The biggest fight for the wealthy was the development of Los Angeles. The Home Owners Association made up of the wealthy also played a huge role in the development of the Los Angeles area. The fact that the Home Owners did not want to be classified with the less expensive part of Los Angeles or the wrong side of town caused an uproar. This began what is known as the "slow growth movement." (Pg. 156) The first major ground breaking event for the Home Owners Association was in 1985 when they won in court to stop the building of high-rise development. Then the Home Owners Association had Proposition U, which reduced the development of commercial property. Along with those fights, the Home Owners Association also fought for street signs designating that the wealthy lived there. Without spelling it out certain street signs would suggest the class and how much the houses were worth. The reason for all of this commotion, the "Los Angeles home owners love their children, but they love their property values more." (Pg. 154) The home owners did not want to loose any value in their homes. They figured that if mass production of tract homes were built, there goes the value of their home. With cheaper homes in the same neighborhood that would cause lower classes to afford homes in their territory, and they would not let that happen. So, the fight continues. Thus, creating several more propositions and then the Lakewood Plan. The Lakewood Plan gave the suburban communities cut-rate prices on all of the vital services. (Pg. 165) Along with the cheapest rate of sales tax, if the property was to be used for their own use. There were twenty six-new cities formed along the Lakewood lines. This allowed the residents to zone out low-income or renting along with insulating their properties from the burden of the rest of Los Angeles. There was actually a reason for gating themselves in on the "nice" part of town. The Home Owners Association created this plan to keep the homeless, lower class, and criminals out of their neighborhoods. These neighborhoods also had private police that patrolled the area for anything out of the ordinary. The Lakewood Plan was ideal for some of the residents in Los Angeles. The Plan kept the poor in the inner city. The poor could not escape the inner city. The Lakewood Plan populations now exceed one and a half million in L.A. County. (Pg. 168) The black population of the Lakewood Plan has been kept to a minimal. Only 1 percent of the population in the Lakewood Plan is black compared to Los Angeles County at 10 percent. I guess this proves how the people that fought so hard to be kept away from the minorities won. They have very few that live in their neighborhoods, and very few that can even get to where they live. In a way I see this as segregation. Why not be with people of color. I gather that it is not just blacks and Hispanics' they don't want living in their territory, but Asians and probably anyone that is not an Anglo. This form of racism is very sad. We have enough racism everywhere else, without saying who can live where and fighting to keep certain ethnic groups out of your neighborhood, when they are such a large part of the city's survival.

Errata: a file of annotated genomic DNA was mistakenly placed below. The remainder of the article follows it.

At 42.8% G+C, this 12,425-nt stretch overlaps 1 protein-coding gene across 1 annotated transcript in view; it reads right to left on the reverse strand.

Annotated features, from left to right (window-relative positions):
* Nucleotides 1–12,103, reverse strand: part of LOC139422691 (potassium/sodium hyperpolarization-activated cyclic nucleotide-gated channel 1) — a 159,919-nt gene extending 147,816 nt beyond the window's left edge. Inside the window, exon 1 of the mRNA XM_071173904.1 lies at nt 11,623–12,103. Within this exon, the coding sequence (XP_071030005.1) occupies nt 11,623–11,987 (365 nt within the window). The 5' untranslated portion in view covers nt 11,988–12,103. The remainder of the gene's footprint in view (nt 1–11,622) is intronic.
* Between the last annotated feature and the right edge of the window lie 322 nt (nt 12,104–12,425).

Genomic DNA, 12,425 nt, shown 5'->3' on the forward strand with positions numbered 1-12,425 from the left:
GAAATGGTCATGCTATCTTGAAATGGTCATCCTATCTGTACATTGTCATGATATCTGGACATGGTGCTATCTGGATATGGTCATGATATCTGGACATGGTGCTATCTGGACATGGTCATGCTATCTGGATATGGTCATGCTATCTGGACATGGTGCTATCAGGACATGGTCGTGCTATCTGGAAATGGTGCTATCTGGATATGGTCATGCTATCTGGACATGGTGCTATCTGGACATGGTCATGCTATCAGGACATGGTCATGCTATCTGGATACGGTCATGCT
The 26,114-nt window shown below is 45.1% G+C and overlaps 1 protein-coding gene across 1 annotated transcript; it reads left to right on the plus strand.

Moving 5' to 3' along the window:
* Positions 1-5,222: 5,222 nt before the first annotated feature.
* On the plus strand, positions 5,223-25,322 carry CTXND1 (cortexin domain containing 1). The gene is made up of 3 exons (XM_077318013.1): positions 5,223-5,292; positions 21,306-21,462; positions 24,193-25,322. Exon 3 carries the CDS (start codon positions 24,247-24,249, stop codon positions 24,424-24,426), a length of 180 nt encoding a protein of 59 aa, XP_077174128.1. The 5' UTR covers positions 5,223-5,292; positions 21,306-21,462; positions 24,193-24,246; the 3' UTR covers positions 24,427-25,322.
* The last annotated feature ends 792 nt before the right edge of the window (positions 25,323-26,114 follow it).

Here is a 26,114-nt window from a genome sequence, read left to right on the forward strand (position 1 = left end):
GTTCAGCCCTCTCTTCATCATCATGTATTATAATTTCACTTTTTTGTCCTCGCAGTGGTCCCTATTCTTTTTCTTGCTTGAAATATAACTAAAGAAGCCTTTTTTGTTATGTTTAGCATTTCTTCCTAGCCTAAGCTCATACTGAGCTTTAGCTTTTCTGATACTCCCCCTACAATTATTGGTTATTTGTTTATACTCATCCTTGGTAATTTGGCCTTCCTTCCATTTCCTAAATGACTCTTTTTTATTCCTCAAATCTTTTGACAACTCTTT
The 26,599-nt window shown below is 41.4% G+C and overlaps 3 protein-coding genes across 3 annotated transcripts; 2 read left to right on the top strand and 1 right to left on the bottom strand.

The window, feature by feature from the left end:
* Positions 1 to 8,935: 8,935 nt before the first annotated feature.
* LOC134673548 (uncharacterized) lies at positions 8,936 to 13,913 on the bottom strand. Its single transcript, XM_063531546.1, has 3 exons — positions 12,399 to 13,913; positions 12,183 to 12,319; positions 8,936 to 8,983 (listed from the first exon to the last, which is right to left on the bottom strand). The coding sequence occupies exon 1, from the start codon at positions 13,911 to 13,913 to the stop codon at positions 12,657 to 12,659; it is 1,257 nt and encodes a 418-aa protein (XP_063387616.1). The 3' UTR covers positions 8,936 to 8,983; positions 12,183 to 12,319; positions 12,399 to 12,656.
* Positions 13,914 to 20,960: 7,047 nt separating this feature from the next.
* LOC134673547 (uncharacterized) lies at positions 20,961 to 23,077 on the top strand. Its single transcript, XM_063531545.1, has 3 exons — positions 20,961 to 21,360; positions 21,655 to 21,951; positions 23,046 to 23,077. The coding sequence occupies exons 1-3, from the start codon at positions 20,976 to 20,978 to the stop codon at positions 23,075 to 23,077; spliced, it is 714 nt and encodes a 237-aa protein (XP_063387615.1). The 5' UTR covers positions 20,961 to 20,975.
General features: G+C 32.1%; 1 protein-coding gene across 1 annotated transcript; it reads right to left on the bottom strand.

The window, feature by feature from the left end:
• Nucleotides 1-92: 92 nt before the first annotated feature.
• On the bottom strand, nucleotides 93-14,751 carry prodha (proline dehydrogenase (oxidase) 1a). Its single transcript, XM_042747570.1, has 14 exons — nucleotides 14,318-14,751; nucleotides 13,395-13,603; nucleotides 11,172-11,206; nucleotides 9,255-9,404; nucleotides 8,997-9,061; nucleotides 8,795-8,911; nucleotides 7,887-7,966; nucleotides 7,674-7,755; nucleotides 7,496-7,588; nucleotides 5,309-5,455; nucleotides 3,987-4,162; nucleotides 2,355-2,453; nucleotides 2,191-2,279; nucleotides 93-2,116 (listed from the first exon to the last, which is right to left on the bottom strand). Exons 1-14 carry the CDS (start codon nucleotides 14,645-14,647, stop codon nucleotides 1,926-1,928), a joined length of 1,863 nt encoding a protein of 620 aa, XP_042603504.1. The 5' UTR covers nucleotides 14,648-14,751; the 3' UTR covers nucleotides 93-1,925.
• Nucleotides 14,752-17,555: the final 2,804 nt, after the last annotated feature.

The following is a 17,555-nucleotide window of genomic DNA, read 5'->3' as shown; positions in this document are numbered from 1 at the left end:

Downtown in a word simply became too big for local interests to continue to dominate, and recentering came effectively to mean internationalization. I take this to mean that other cultures were running the downtown and inner city of Los Angeles. Over half of the downtown's major properties were foreign-owned. The Anglo population was having to be serviced by the foreign business owners. The nottori-ya seems to be the one's that had all of the power Downtown or in Los Angeles for that matter. The Japanese would donate money to schools, to the Presidential Library, and to the Mayor 's campaign. This shows that ...

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Keywords: mike davis los angeles city of quartz, city of quartz los angeles, city of quartz los angeles capitale du futur